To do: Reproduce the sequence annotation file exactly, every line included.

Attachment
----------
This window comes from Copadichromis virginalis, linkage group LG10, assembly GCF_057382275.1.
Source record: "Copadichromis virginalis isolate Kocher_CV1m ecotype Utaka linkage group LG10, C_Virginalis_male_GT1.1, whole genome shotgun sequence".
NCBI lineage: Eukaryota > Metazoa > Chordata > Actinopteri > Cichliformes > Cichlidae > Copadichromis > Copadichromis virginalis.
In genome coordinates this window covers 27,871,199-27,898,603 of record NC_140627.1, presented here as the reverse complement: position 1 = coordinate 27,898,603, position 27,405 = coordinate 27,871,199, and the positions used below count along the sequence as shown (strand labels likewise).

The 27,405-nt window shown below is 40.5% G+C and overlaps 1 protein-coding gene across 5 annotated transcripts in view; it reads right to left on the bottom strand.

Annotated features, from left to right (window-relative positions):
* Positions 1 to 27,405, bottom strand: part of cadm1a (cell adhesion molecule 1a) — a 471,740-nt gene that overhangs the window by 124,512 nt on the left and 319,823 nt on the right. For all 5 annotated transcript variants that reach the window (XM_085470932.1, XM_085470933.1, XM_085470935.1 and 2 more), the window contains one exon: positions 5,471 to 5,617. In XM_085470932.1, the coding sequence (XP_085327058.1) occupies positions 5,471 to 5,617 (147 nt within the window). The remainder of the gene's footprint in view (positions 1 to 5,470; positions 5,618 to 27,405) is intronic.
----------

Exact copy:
This window comes from Copadichromis virginalis, linkage group LG10, assembly GCF_057382275.1.
Source record: "Copadichromis virginalis isolate Kocher_CV1m ecotype Utaka linkage group LG10, C_Virginalis_male_GT1.1, whole genome shotgun sequence".
NCBI lineage: Eukaryota > Metazoa > Chordata > Actinopteri > Cichliformes > Cichlidae > Copadichromis > Copadichromis virginalis.
In genome coordinates this window covers 27,871,199-27,898,603 of record NC_140627.1, presented here as the reverse complement: position 1 = coordinate 27,898,603, position 27,405 = coordinate 27,871,199, and the positions used below count along the sequence as shown (strand labels likewise).

The 27,405-nt window shown below is 40.5% G+C and overlaps 1 protein-coding gene across 5 annotated transcripts in view; it reads right to left on the bottom strand.

Annotated features, from left to right (window-relative positions):
* Positions 1 to 27,405, bottom strand: part of cadm1a (cell adhesion molecule 1a) — a 471,740-nt gene that overhangs the window by 124,512 nt on the left and 319,823 nt on the right. For all 5 annotated transcript variants that reach the window (XM_085470932.1, XM_085470933.1, XM_085470935.1 and 2 more), the window contains one exon: positions 5,471 to 5,617. In XM_085470932.1, the coding sequence (XP_085327058.1) occupies positions 5,471 to 5,617 (147 nt within the window). The remainder of the gene's footprint in view (positions 1 to 5,470; positions 5,618 to 27,405) is intronic.